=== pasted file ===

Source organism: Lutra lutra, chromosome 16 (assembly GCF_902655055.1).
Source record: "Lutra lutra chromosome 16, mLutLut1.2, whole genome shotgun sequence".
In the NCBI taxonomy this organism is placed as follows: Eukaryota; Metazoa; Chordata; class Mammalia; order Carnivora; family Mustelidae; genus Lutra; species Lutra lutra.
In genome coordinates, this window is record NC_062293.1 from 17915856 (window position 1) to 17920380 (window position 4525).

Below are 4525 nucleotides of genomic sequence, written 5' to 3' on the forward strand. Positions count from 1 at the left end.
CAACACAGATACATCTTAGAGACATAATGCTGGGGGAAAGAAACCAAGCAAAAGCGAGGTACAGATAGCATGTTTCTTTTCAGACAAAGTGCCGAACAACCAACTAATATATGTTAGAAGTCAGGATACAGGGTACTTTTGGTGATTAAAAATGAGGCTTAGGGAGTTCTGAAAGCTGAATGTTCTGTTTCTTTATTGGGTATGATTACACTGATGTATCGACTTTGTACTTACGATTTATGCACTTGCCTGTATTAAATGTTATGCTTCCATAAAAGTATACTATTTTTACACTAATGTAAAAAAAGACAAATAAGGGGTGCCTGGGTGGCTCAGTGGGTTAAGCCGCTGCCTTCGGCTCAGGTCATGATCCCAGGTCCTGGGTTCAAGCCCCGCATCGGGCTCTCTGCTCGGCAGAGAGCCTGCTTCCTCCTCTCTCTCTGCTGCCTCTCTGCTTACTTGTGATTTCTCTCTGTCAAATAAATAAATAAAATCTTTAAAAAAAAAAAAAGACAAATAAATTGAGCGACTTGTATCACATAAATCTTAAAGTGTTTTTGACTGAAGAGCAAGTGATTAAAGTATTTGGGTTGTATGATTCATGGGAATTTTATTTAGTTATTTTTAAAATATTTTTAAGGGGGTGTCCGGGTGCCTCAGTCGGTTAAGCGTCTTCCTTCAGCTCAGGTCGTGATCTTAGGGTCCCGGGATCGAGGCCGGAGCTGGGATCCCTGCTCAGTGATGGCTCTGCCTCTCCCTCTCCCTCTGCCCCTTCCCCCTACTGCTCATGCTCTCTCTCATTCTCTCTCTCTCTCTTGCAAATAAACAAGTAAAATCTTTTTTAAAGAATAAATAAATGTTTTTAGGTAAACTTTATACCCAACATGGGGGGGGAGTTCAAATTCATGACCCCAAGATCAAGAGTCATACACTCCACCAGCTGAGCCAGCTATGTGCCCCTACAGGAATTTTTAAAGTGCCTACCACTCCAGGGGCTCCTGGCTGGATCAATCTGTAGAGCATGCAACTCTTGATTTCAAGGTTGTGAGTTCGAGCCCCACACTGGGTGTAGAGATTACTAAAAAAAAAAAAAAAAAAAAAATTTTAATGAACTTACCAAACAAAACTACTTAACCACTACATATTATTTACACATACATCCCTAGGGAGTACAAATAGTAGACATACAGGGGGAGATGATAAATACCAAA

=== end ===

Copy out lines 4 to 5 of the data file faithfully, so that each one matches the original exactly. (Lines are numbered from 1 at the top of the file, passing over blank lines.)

In genome coordinates, this window is record NC_062293.1 from 17915856 (window position 1) to 17920380 (window position 4525).

Below are 4525 nucleotides of genomic sequence, written 5' to 3' on the forward strand. Positions count from 1 at the left end.